While Cornell University’s Risley Dining Room is more than 100 years old, the meals served inside reflect one of the biggest modern dietary movements—everything is gluten-free. Students can be found dining on trendy meals such as freshly made poke, tostadas and stir-fry, which also are free of peanuts and tree nuts.
“I think that’s what our consumers today truly expect from a dining perspective,” says Dustin Cutler, Cornell’s director of dining. “Never before have we seen this upcoming generation so in tune with the food scene.”
That innovation has become the trademark for the university’s recent initiatives. In the past year alone, the Ithaca, N.Y., school has become the first in the country to offer kosher-certified ice cream from its on-campus dairy, and has opened the nation’s second 100% certified gluten-, peanut- and tree nut-free dining facility. The dining team has also launched its own sustainable container program, and continues to introduce new and full-scale dining events that involve a wide breadth of the Cornell community.Nominate an FSO of the Month
Pioneers in meal innovation
While Risley Dining Room reopened at the beginning of February, the process of switching to gluten- and allergen-free dishes began a couple of years earlier—unbeknownst to students.
Instead of advertising its gluten-free offerings before the revamp, Cornell’s dining team slowly and quietly rolled out the dishes. Their fear: If meals were spotlighted as gluten-free, students would assume they lacked flavor.
When planning the new menu items, Kevin Grant, chef and manager at Risley, decided against traditional college fare. “The main thing I wanted to avoid was giving people gluten-free bread, gluten-free pasta and gluten-free pizza as the staples,” Grant says. “I didn’t want to just directly replace pizza for pizza, bun for bun, because it’s not going to be as good.”
Instead, Grant opted for a flavor-forward approach. At the grill station, smash burgers are composed of a housemade blend that contains 40% mushrooms. The burgers, which come in a variety of flavors such as gyro and Southwest jalapeno, are grilled to order and laid on a bed of arugula instead of a bun. “What you’re receiving is so fresh and so flavorful that you’re not going to actually think, ‘Where’s my bread?’” Grant says.
Grant’s flavor-focused approach is working. When the dining team polled students who had dined at Risley after making the switch, 47% did not realize the eatery had become gluten- and allergen-free.Nominate an FSO of the Month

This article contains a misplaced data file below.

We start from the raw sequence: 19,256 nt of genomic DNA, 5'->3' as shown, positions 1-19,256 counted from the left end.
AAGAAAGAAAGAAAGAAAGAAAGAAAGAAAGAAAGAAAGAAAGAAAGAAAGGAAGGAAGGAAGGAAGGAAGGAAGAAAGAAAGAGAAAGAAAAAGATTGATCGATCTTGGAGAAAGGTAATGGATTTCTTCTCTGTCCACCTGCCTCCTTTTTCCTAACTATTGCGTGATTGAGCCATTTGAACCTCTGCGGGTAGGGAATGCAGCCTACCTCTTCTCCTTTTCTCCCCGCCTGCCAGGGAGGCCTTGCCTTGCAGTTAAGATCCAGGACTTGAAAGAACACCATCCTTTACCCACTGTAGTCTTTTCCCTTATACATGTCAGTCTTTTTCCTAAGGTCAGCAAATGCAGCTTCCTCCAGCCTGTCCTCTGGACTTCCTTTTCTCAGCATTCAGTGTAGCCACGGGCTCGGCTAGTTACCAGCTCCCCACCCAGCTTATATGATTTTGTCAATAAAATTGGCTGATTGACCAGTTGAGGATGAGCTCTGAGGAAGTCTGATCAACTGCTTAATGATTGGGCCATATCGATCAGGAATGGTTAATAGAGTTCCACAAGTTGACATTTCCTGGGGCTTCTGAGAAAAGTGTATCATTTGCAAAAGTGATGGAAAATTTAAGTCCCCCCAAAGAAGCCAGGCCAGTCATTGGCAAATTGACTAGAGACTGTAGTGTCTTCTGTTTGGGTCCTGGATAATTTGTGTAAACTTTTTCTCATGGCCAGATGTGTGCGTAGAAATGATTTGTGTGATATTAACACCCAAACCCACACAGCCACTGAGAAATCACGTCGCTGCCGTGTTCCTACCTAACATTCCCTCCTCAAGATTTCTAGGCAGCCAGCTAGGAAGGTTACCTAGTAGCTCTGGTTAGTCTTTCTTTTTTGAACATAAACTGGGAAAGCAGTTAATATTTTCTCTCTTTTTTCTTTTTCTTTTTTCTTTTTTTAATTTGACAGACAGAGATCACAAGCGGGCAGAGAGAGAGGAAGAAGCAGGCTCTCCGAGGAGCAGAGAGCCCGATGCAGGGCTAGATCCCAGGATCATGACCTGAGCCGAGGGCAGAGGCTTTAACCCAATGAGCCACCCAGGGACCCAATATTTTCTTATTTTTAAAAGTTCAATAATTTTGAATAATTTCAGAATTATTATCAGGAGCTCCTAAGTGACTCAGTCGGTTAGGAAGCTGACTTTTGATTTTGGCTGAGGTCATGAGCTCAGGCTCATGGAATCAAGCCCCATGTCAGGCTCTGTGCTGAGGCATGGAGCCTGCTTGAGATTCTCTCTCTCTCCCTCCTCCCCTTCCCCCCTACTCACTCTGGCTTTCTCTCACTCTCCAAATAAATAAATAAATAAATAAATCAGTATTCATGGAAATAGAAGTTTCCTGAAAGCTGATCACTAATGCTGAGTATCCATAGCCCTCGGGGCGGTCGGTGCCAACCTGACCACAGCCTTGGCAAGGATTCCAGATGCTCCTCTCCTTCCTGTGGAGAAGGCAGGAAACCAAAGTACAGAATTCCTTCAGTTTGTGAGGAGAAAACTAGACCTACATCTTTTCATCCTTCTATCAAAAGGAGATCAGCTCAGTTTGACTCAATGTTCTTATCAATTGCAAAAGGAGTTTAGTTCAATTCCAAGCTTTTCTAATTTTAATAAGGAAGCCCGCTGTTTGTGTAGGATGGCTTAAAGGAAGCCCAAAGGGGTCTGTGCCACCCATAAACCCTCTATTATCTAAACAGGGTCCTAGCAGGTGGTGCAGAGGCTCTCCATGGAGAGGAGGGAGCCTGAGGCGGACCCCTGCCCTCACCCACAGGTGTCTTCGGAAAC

Serving the full community
Cornell’s healthful initiatives aren’t limited to students with restricted diets. When not advising students, Cornell’s Director of Nutrition Michele Lefebvre works with students to host multilayered pop-up nutrition events that aim to educate the community.
This semester, Lefebvre and her team of dietetic students hosted a Grains and Greens event during national nutrition month. Members of the student body were invited to pledge to eat at least one grain and one green for five days. “That was a huge success,” says Lefebvre. “We had just shy of 1,500 students pledge.”
Beyond nutrition-focused events, the dining team remains busy throughout the year hosting meals inspired by the likes of “Game of Thrones” and “Harry Potter,” serving themed dishes such as Ned’s head potatoes and herbology salad with liquid luck vinaigrette. One of the newest themed events, World Cuisine Night, was held in March. For one meal swipe, students were able to visit each all-you-care-to-eat dining room to experience a different international cuisine.
“We really wanted to allow our chefs to celebrate their creativity,” Cutler says. “We also sat around a table and said, ‘How can we provide value to our students? How do they get a full experience of all of our dining facilities if they don’t traditionally go to all of them?’”
Going forward, Cutler hopes to incorporate more campus-wide dining events into the calendar and, on a much larger scale, sit down and create a master dining and vision plan.
“Cornell Dining is a very food-forward program,” he says. “Enabling our culinarians to be creative and providing a tremendous amount of variety and healthy options are really the pillars of our execution, from a culinary perspective.”Nominate an FSO of the Month
Meet the FSD: Dustin Cutler
Director of Dining, Cornell University
Q: What role does student feedback play in your program?
A: I have always leveraged the ideas that students bring to the table, because they are very in tune to what the current trends are. I think it’s very important to listen to your consumers. Our dining program needs to know areas of opportunity and where we’re winning, and consumer feedback is a great vehicle for figuring out what the trends are and what they want from the program.
Q: What are your students asking for when it comes to dining?
A: Generation Z is looking for customizable options. They want quality, value, convenience and healthy items. They also appreciate consistent service. In my opinion they are willing to tweet about an outstanding experience from a customer service perspective, not just from having great food.
At a Glance: Cornell University, Ithaca, N.Y.
- Menu items offered: +13,000
- Cultures represented in the dishes served: 50
- Price of a reusable carryout container: $7.50
- First in the nation to offer kosher-certified ice cream at an on-campus dairy
- Second in the nation to offer a completely gluten-free eatery on campus